Hypergiant star studied

Dec 10, 2012
Artist's rendition of the hypergiant HR 8752 traversing the 'Yellow Evolutionary Void'. The graph plots the temperature at the surface of the star observed over a century. It rose from 5000 to 8000 degrees between 1985 and 2005, while the radius of the hypergiant decreased from 750 to 400 times the radius of the Sun. Credit: © A. Lobel, Royal Observatory of Belgium

A European research team has published the results of a 30-year study of an extraordinary hypergiant star. They have found that the surface temperature of the super-luminous star HR 8752 increased by about 3000 degrees in less than three decades, while it went through an extremely rare stage called the 'Yellow Evolutionary Void'. The discovery marks an important step closer to unravelling the evolution of the most massive stars.

A team of astronomers from six European countries, including the Royal Observatory of Belgium (ROB), has investigated the hypergiant star HR 8752 for 30 years while it traversed the 'Yellow Evolutionary Void'. The 'Void' is a short stage in the lives of the most when they become very unstable. The team finds that the surface temperature of HR 8752 rose surprisingly fast from 5000 to 8000 degrees in less than 30 years. The research results were very recently published in the journal . The discovery is an important step forward to resolve the enigma of the hypergiants, the most luminous and massive stars of the Galaxy.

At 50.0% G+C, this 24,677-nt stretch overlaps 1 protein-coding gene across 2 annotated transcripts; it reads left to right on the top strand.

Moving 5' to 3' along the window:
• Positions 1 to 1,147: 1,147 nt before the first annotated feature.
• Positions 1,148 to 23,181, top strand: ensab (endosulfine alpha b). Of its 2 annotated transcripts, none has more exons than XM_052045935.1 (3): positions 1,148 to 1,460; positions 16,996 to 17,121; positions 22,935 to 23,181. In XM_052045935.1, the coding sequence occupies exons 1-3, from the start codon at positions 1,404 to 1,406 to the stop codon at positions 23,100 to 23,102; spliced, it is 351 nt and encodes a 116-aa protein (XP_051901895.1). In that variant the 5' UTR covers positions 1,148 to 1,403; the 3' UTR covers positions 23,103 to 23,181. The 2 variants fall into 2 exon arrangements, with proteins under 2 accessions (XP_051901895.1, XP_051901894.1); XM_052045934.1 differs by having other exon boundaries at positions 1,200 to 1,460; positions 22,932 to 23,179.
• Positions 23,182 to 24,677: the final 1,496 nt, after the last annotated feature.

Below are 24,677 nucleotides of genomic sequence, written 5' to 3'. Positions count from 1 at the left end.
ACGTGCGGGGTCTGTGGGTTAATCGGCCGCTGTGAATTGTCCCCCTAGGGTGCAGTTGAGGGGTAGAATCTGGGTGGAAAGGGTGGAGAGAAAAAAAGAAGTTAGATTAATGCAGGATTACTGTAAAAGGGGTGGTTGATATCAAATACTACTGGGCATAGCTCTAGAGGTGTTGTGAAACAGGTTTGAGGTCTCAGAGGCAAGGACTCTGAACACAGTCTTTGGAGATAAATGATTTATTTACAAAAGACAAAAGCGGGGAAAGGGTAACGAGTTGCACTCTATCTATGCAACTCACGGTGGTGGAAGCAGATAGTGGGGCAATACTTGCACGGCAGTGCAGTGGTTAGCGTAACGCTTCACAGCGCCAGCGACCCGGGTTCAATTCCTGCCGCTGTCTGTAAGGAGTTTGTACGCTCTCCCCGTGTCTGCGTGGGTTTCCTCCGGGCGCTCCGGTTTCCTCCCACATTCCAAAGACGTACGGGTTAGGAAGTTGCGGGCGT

Hypergiants can shine millions of times brighter than the Sun, and they often have a diameter several hundred times greater. HR 8752 is a quarter million times more luminous than the Sun. The powerhouse is therefore visible with normal binoculars at large distance from the Earth in the Northern constellation of . There are currently only 12 hypergiants known in our Galaxy.

The 'Yellow Evolutionary Void' is a unique stage in the short life of a hypergiant when its temperature and can quickly change. The team has discovered that the are very unstable inside the Void because outwardly directed forces act equal or sometimes even stronger than the . Due to the unstable atmosphere, hypergiants lose tremendous weight in this 'forbidden zone', which can sometimes amount to the in a year. When a hypergiant enters the 'Evolutionary Void' the star tries to it leave as quickly as possible. That is why almost all hypergiants are found outside the Void.

The team finds that HR 8752 is a very rare hypergiant which has partly traversed the Void. The changes of its atmosphere were closely monitored with regular observations over 30 years.

Alex Lobel, co-author of the study and ROB scientist explains that "HR 8752 was around 1980 identical to the eruptive hypergiant Rho Cas of spectral type F, but then the temperature of HR 8752's atmosphere rapidly increased by 3000 degrees and now shows the spectral properties of a hotter A-type star. We are baffled about the tremendous changes of HR 8752 in that period of time."